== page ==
Following a year of good crops,
and with favorable weather now ap
parent for the fair, the event prom
ises to eclipse all of its kind since
the institution had its inception, five
years ago. From various parts of the
county come promises of loyalty to
the fair, both from the standpoint
of attendance and from interest in
furnishing displays, and the officials
and management are feeling confident
that this year will see by far the
best fair Polk ever held. A special
feature of this year's fair,, too, is
the exhibit of the Polk County Jer
sey club, members of which have giv
en notice that they intend to bring in
portions of many of the high class
herds and this alone will be an un
usual drawing card. Polk county Jer-
seyB are. the quality cattle .of the Pa
cific coast, and Polk leads all North
west counties in number of registered
Jersey cows. t
But Polk county's achievements are
not confined to Jersey cows alone, a
a visit to the ' fair next week will
show. Some of the finest grains',
grasses and legumes to be found any
where, will also be on exhibit; horses.
sheep, swine, goats and poultry will
claim their admirers; vegetables and
fruits will be artistically arranged
for both quality and size; cut flowers
and household art work are offered
special inducements; the domestic
science department will have a very
large display and tne baby snow is
creating considerable interest. Aside
from all this the amusement features,
including the auto parade and vari
ous contests, and the attractions to
be put on by- th Araold-'Awraseinent
Company will also be drawing cards.
The eighth annual school fair, which
is being held in conjunction with the
county fair, is the big part of the
whole show to a lot of youngsters
over the county. That they have tak
en an interest in the fair is shown by
the way entries are being made. There
is keen rivalry among the county's
boys and girls for the prizes and
their exhibit will be well worth see
Music by the Dallas band, singing
by Hallie Parrish Hinges, an address
by Governor Withycombe, are some
of the features of the program, which
is given complete on another page.
DANGER IN HIGH TUITION
CAPITAL JOURNAL CONTRIBU
TOR RAPS SCHOOL BOARD.
To Raise Fee la Backward Step Says
Writer Residents of East Polk
Agree With Him.
"A great many factors are respon
sible," says a contributor to the Sa
lem Capital Journal, "for the move
ment of our fanners into the city.
vv ltnout attempting even to name
tnese J. snail call attention to one
only which inquiry has found to be
the most powerful cause for the ten
dency to abandon farm life. It is
the want of proper facilities for the
'advanced education of rural children
"Oregon has wisely provided for
the advanced education of such of
her country boys and girls as desire
to pursue their studies beyond the
provision made m their district
schools. These may attend any hieh
school in the state and the. amount
of their tuition, computed on actual
cost of instruction, will be assessed
against the school districts in which
they reside and paid into the city
I feel our school board is mak
ing a great mistake by trying to read
into the law something that will en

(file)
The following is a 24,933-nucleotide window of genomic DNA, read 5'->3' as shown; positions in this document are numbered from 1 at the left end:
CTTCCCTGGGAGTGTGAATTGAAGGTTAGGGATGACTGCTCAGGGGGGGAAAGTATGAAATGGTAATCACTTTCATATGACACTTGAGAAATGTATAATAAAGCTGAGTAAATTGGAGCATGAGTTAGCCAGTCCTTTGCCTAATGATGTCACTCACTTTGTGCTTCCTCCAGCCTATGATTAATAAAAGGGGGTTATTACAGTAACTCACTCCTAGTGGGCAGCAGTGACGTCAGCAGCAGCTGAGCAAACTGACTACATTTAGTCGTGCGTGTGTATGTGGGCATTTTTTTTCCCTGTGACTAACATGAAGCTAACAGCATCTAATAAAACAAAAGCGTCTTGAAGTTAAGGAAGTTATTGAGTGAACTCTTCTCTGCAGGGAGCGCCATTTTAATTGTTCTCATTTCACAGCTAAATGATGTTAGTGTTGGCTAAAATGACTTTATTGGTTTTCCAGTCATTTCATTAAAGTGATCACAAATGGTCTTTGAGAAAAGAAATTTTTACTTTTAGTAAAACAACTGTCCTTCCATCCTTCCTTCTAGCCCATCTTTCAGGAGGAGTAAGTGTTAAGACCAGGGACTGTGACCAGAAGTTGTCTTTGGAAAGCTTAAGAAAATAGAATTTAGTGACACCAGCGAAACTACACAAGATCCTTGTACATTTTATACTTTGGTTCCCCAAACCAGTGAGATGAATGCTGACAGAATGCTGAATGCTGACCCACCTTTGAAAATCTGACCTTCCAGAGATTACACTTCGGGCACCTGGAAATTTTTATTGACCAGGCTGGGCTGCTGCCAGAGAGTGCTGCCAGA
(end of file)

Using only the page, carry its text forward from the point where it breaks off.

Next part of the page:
able them to charge an increased
rate of tuition sufficient to cover in
terest on investment, deterioration of
buildings and similar items. If such
additional amount is not paid by the
district the sum can be collected from
the farmer by suit at law
"It will not take the average farm
er long to decide how to- settle these
difficulties. Instead of being harass
ed about the amount of tuition to be
paid for the instruction of his chil
dren he will rent a house in the city
where he and his family will reside,
thereby obviating the payment of any
tuition at all. By the end of the
school years they will have found city
life so charming that a tenant will
be placed in charge of the old farm
Livesley Company Loses Building and
Hops in Murphy Yard.
Six kilns, a storehouse, supplies
and 3"86 boxes of hops were destroy
ed by fire in the Murphy yard, south-
au4 tlie.. knwli(itf th pticatU'i--of lBdiidaiiuv-iuudu-' jiUM:it
farmer so laboriously acquired will be
of no further service to the consum
"Apparently some of our people
are proceeding under the assumption
that they have an inalienable right to
support both of home and municipal
ity from profits in the traffic which
comes from the farms. If any enter
tain such views they will prove not
only a pleasant dream. A rude awak
ening is even now dawning on their
consciousness through the prodding
of the steadily increasing cost of our
daily food. And the end is not in
"The question as to whether we
THE COUNTY FAIR
"The county fair is coming back
The poster sheets are everywhere,
And almost everybody now
Is whooping up the county fair.
We've had our fill of, aeroplanes
We want to see the big fat hog,
The patent chum, the trotting dog,
The new device that beats a cog,
And work around through the catalogue
At the county fair.
"We've always missed the county fair
Its inner and its outer track
The dancing saddler, and the bull
About four feet across the back,
We're weary of awful war talk
We want to hear the whistles blow,
The horses neigh, the roosters crow,
The blooded cattle when they low,
And the shrill-voiced starter shouting 'Go!'
At the county fair.
"It seems as if the world grows cold,
And people nowadays don't eare
For other people in the warm
Old manner of the county fair,
We're tired of bowing here and there.
We want to shout 'How are yon DanT'
'Hello there, Bill!" and Howdy Ann!'
And get warm clasp of the band
From every woman, child and man
At the county fair.
"The county fair is coming back
And that is probably as welL
A little more, and everyone
Had disappeared within bis shell.
The good old plan was better far
We want to meet the human raee
In some well -decorated place.
And be right human for a space
Because of coming face to face
At the county fair."
can afford to erect new school rooms
to accommodate the increased enroll
ment trom the country may very
properly be answered by asking an
other question: 'Can we afford not to
them?' " i
TWO AGED PEOPLE BREAK HIPS
Charles Leonard and Mrs. Hall, Mon
mouth, Seriously Hurt This Week
Two aged Monmouth people.
Charles Leonard, 65, and Mrs. L. M.
Hall, 70, broke their hips this week
in falls in the folk county town,
Mr. Leonard is in the Dallas hospital
where he is resting easily and Mrs,
Hall is at her Monmouth home under
the care of Dr. J. 0. Matthis. Mr.
Leonard, a retired farmer, was talk
ing to a friend on the Monmouth-Independence
train Monday morning at
eight. I he train started1 and Mr.